Singer Lauren Mayberry has told how lockdown gave her the time to change perspective about becoming the target of vile misogyny online.
The frontwoman with Chvrches, who have secured success in the States, says it has come at a cost with the singer being forced to hire private security at her home in California after receiving death threats last year.
More recently, internet trolls have used her face to make and post so-called “deep fake” pornographic videos, and Lauren, 33, said: “You can’t actually do anything about it legally. If anyone had told me when I was 16 and starting out in bands that if I was lucky enough to get to a certain level then this would happen to me, well, I’m not sure how a person’s brain would get round that.
“It’s something you can only learn how to deal with when you’re in it, and you learn what your limits are.
“When people dehumanise you like that, to some extent I think it means I’m doing a good job. The bottom line is these are people trying to bring women down a peg or two, if they don’t like what they’ve achieved, or the power they have.
“And that’s certainly not a happy person sending you that, it’s not someone experiencing joy.”
Lauren is one of many big names featured in new BBC Alba documentary, God Save The Quine. The hour-long programme, which screens next Saturday, also features interviews with Annie Lennox, Amy Macdonald, KT Tunstall, Deacon Blue’s Lorraine McIntosh, Eddi Reader and Altered Images’ Clare Grogan.
Grogan recalls how she was left to do the band’s washing on tour, McIntosh reveals she was called a “bitch” for having an opinion about clothes stylists wanted her to wear, and Macdonald called for younger women in the industry to be given more support and preparation for the reality of abuse on the likes of Twitter and Facebook. Texas singer Sharleeen Spiteri tells how she was referred to as a “dodgy boiler” by a male record company executive.
Lauren, though, has vowed that the misogyny will never make her stop.
She said: “It’s been an interesting year to reflect on that stuff because when you’re moving at 90mph you can get swept away in the anxiety of certain things.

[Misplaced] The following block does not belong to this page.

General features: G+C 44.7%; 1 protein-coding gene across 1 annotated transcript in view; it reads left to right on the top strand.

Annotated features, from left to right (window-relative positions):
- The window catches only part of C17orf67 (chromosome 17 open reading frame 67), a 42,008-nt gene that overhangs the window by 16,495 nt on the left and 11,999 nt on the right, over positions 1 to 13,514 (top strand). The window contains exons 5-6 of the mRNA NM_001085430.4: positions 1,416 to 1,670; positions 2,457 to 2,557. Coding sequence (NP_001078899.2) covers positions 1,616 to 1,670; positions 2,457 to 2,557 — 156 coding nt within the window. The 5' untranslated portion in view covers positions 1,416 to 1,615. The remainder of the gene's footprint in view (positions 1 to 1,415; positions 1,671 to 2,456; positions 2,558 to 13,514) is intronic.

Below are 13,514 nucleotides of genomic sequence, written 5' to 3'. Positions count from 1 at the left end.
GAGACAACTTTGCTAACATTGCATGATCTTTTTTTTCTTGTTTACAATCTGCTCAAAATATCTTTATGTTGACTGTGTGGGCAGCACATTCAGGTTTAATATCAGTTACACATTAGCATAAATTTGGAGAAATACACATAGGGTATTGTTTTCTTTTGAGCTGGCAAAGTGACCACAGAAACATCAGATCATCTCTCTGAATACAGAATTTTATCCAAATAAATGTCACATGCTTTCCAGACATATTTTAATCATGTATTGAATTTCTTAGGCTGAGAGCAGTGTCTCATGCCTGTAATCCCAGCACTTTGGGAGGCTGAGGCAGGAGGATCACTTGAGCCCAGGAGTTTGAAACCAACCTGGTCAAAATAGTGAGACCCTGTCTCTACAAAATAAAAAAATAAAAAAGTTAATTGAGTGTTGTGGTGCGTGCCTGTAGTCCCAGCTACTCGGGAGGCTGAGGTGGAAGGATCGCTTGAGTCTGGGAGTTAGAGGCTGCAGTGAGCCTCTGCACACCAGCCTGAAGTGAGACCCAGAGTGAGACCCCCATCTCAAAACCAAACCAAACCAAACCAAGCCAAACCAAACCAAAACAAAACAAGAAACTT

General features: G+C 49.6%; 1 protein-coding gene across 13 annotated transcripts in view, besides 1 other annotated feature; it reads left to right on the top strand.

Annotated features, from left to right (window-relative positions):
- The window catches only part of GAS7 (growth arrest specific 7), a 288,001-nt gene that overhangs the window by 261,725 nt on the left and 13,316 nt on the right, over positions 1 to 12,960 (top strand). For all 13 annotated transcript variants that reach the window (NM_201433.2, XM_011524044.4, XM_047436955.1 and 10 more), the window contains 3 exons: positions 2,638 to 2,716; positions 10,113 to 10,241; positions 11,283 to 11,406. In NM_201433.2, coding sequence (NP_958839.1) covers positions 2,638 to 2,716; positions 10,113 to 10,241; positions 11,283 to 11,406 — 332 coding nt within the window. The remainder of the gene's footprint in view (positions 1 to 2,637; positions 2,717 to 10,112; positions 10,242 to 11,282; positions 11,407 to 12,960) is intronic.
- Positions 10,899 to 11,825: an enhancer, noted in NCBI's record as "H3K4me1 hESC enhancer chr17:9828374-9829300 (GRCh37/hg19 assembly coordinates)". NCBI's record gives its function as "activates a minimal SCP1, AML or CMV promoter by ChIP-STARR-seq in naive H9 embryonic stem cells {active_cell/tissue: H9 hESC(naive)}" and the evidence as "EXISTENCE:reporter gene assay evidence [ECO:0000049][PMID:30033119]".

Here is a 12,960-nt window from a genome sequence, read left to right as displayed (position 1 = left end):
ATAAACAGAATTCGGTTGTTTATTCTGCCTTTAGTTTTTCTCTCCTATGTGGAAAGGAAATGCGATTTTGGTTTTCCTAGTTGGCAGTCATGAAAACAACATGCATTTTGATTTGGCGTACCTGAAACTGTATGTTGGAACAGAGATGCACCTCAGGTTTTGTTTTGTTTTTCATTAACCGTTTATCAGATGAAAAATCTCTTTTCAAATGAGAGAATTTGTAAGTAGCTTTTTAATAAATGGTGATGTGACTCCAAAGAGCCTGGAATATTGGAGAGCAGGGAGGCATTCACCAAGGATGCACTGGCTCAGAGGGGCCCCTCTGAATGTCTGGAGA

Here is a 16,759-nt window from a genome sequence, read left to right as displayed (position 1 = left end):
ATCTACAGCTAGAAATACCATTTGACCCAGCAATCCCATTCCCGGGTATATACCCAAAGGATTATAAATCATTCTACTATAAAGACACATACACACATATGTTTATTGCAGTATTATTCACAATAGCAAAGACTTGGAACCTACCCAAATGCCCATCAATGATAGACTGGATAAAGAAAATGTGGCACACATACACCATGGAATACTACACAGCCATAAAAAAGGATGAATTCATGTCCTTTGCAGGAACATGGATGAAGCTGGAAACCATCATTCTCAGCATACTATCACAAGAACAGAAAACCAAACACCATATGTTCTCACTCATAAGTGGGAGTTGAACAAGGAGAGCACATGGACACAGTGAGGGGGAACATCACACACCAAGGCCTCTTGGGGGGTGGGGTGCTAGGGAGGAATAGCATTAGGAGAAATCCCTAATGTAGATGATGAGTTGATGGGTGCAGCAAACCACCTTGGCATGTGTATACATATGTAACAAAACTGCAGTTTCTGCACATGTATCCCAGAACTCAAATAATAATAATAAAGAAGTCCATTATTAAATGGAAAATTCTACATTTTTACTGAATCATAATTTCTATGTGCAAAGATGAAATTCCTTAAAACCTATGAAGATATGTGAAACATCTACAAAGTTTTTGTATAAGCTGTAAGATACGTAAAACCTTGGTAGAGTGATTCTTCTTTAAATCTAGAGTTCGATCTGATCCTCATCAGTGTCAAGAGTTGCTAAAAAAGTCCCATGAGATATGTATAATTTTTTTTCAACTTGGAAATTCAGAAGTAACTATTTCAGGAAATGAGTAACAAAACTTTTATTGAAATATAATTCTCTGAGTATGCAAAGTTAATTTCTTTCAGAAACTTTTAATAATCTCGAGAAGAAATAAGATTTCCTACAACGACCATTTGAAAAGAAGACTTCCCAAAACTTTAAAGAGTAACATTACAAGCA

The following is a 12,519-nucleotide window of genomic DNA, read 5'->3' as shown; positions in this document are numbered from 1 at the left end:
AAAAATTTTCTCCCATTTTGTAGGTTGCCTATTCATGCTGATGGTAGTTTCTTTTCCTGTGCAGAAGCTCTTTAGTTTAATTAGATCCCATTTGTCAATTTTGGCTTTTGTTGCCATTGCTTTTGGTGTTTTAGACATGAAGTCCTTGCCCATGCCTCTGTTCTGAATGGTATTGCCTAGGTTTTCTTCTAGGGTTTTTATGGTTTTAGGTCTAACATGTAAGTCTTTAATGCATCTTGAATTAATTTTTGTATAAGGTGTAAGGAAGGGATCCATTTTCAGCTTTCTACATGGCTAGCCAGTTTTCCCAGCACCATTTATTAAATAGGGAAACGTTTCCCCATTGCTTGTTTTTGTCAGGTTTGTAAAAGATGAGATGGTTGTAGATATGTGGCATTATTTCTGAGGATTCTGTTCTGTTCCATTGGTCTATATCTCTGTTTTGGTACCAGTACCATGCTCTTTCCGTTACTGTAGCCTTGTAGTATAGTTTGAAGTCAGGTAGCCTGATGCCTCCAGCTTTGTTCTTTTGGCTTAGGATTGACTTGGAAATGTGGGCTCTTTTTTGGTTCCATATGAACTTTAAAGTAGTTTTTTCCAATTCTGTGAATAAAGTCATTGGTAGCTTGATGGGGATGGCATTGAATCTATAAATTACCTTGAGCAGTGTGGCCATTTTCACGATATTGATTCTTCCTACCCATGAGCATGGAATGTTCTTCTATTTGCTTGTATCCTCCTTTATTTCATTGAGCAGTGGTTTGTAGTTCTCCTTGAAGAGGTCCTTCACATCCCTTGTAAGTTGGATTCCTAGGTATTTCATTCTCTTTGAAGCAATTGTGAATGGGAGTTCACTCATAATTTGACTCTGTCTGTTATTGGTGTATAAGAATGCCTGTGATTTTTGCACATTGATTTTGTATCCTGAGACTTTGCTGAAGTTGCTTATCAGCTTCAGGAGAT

“But when you sit and look at it, would I trade what we do for an ‘easy life’? I don’t think I ever will.
“I’m really stubborn. I won’t stop doing something that I worked really hard to get, and am lucky people feel connected to. I’m not going to stop doing that because somebody does these things.”
Lauren and her bandmates, Iain Cook and Martin Doherty, have recorded their fourth album during lockdown, following their 2018 LP Love Is Dead. It’s due for release next year.
Like most people, the trio worked from home, in America and Scotland. Lauren thinks the distance has been good for the band’s dynamic.
She said: “Iain’s in Scotland and Martin lives in LA, too. At first it was strange to figure out a routine and a system that would work.
“But because you have to be really on top of your communication when you’re working with people like that, then it ended up actually being sort of therapeutic for the relationships in the band because we had to be extra clear and extra appreciative. I think it was a really good psychological exercise.”
Lauren, from Stirling, now lives in Los Angeles and hasn’t been home to Scotland since the pandemic began.
“California was one of the peak places for cases in America,” she said.
“It still is, and we’ve been on a stay at home order for a long time now. My mum was being one of the sensible mums saying, ‘Don’t you even think about coming back here’.
“It’s not something I should complain about. It’s short-term disadvantage to facilitate safety.
“I’m really lucky not to have lost anyone during this, but I know people who have, and people who have lost their business and have gone into debt. Anything affecting me pales in comparison.”
God Save The Quine, BBC Alba, Saturday, 10pm
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